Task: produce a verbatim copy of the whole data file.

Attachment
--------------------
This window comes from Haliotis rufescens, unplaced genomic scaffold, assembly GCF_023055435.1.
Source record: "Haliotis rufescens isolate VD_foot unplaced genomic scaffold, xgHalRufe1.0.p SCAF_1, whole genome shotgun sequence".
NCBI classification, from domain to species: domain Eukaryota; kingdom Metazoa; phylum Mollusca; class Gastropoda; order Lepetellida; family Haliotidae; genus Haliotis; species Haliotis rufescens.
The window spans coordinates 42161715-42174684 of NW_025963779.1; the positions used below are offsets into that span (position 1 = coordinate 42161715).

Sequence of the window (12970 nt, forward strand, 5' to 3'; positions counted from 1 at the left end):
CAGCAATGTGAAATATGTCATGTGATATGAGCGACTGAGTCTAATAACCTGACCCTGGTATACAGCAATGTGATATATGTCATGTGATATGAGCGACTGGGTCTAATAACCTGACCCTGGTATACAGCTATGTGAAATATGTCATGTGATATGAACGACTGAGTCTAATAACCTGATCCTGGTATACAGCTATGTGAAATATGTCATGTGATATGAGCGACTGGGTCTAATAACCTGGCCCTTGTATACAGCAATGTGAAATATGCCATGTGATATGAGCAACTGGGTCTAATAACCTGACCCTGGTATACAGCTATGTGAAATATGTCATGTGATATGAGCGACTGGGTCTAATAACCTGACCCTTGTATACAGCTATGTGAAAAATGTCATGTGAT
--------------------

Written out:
This window comes from Haliotis rufescens, unplaced genomic scaffold, assembly GCF_023055435.1.
Source record: "Haliotis rufescens isolate VD_foot unplaced genomic scaffold, xgHalRufe1.0.p SCAF_1, whole genome shotgun sequence".
NCBI classification, from domain to species: domain Eukaryota; kingdom Metazoa; phylum Mollusca; class Gastropoda; order Lepetellida; family Haliotidae; genus Haliotis; species Haliotis rufescens.
The window spans coordinates 42161715-42174684 of NW_025963779.1; the positions used below are offsets into that span (position 1 = coordinate 42161715).

Sequence of the window (12970 nt, forward strand, 5' to 3'; positions counted from 1 at the left end):
CAGCAATGTGAAATATGTCATGTGATATGAGCGACTGAGTCTAATAACCTGACCCTGGTATACAGCAATGTGATATATGTCATGTGATATGAGCGACTGGGTCTAATAACCTGACCCTGGTATACAGCTATGTGAAATATGTCATGTGATATGAACGACTGAGTCTAATAACCTGATCCTGGTATACAGCTATGTGAAATATGTCATGTGATATGAGCGACTGGGTCTAATAACCTGGCCCTTGTATACAGCAATGTGAAATATGCCATGTGATATGAGCAACTGGGTCTAATAACCTGACCCTGGTATACAGCTATGTGAAATATGTCATGTGATATGAGCGACTGGGTCTAATAACCTGACCCTTGTATACAGCTATGTGAAAAATGTCATGTGAT